Displaying sparameters with Smith charts on the Si9000
Application Note AP192


Si9000 sparameters and Smith charts The Si9000 v7 and later allows graphical representation of sparameters S_{11} and S_{21} via a Smith Chart, a widely used tool for graphic solution of transmissionline networks. The Smith Chart displays reflection coefficient in terms of constant normalised resistance and reactance circles. Recall that a linear network can be characterised by a set of simultaneous equations describing the waves, b1 and b2, exiting from each port in terms of incident waves, a1 and a2, where sparameters: S_{11} = b1 / a1 Sparameters can be graphed in several ways; one option is to use two graphs (magnitude v frequency and phase v frequency) to represent one sparameter. Another popular method, described briefly here, is via the use of Smith Charts. Smith Charts A Smith Chart is a polar plot with several different scales/axis overlaid onto the graph. In this note we briefly consider an important scale, implied but not drawn on the Smith Chart, that of reflection coefficient, rho. Consider the following graphs of reflection coefficient, rho. Smith Charts are constructed within the circle described when rho is unity. A point plotted at the origin shows no reflection, i.e. a transmission line perfectly terminated. Commonly, a point plotted at the lefthand edge shows 100% –ve reflection, i.e. unity reflection with 180 degrees phase change, implying a transmission line terminated with a short circuit. Similarly, a point plotted at righthand edge shows 100% +ve reflection, i.e. unity reflection with no phase change, implying a transmission line terminated with an open circuit. A point plotted anywhere on this circle, a reflection coefficient of unity, shows a perfect reflection at different phase angles. Plotting sparameters on the Si9000 Smith chart Consider a 50 Ohm structure The structure can be represented as a transmission line (terminated in Z_{L} = 50 Ohms) and the sparameters of the network/black box can be obtained.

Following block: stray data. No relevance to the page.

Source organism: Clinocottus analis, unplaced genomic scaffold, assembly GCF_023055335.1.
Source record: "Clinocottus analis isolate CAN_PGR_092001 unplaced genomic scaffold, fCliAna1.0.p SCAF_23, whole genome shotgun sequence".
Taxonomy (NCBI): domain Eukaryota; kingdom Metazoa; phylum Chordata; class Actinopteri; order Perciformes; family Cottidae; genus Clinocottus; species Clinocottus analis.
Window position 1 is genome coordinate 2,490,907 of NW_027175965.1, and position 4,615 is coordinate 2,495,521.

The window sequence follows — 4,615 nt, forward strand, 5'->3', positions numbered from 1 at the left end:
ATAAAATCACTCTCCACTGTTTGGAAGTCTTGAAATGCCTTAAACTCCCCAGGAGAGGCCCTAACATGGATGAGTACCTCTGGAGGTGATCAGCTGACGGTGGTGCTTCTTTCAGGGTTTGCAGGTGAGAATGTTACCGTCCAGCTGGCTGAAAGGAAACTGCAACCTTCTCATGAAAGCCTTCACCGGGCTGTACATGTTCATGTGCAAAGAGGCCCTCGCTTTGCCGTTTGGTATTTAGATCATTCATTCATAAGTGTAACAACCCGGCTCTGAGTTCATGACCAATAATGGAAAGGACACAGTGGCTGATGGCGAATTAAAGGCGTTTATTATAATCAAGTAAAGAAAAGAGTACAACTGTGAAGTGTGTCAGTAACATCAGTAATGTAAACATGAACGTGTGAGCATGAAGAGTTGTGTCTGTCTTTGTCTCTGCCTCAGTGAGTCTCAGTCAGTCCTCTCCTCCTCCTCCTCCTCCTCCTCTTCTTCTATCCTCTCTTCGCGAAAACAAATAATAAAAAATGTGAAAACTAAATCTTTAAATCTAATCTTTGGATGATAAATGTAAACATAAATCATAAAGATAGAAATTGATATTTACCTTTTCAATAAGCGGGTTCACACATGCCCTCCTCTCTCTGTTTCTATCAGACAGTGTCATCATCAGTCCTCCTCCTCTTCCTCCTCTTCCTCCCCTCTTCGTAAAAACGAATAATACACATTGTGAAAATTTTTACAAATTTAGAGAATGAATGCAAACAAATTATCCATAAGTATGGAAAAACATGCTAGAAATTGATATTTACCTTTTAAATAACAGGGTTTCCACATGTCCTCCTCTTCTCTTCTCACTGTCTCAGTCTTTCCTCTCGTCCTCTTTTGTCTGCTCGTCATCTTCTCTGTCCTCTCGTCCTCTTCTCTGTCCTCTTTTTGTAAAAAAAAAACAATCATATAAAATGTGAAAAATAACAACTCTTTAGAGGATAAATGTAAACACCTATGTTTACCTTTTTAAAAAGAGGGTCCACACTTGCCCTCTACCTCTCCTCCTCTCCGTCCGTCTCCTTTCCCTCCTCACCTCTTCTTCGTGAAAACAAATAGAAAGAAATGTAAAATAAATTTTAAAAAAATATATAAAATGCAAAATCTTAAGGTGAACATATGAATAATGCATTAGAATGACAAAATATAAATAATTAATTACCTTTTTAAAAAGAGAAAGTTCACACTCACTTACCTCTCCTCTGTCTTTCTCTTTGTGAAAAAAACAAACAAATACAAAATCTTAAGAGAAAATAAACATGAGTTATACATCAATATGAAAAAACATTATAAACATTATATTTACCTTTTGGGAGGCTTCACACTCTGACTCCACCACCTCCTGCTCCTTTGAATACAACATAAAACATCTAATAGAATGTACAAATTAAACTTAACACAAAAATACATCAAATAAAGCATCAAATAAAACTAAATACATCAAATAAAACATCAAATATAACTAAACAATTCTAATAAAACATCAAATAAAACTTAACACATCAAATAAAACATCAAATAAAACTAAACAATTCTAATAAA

Plotting reflection coefficient
Sparameter S_{11} = b1 / a1 S_{11} of this surface microstrip would plot as a dot in the centre of the Smith chart — no reflection
Plotting transmission coefficient Sparameter S_{21} = b2 / a1 In a perfect system there is no loss and the signal passes through the transmission line
unattenuated: A single frequency reading of S_{21} of our surface microstrip would plot as a dot somewhere on the outer circle of the Smith chart.
Where this dot is plotted would depend on the phase shift through the transmission line. If the frequency were increased, and other S_{21} frequency readings obtained, the magnitude of S_{21} would still be 1 but the phase shift would change. Adding more S_{21 } readings at increasing frequency As we plot more S_{21 } readings at increasing frequency we note that the plotted graph increases in a clockwise direction — typical of a transmission line.
The Si9000 Smith Chart Plotting the real response S_{11 } and S_{21 } of our 50 ohm surface microstrip shown above produces the following picture on the Si9000 (in this example only 10 points are plotted). The S_{21} graph starts at the right hand edge at 100Mhz and circles around with the last plot at 15GHz.
The previous graphs plotted an ideal network with no loss. This plot shows this transmission line with a small amount of loss, as the 15GHz point is no longer sitting on the unity outer circle. If the loss increases with frequency the reflection coefficient becomes smaller and the plotted line spirals inwards. Summarising …
· Sparameters can be used to completely characterise a network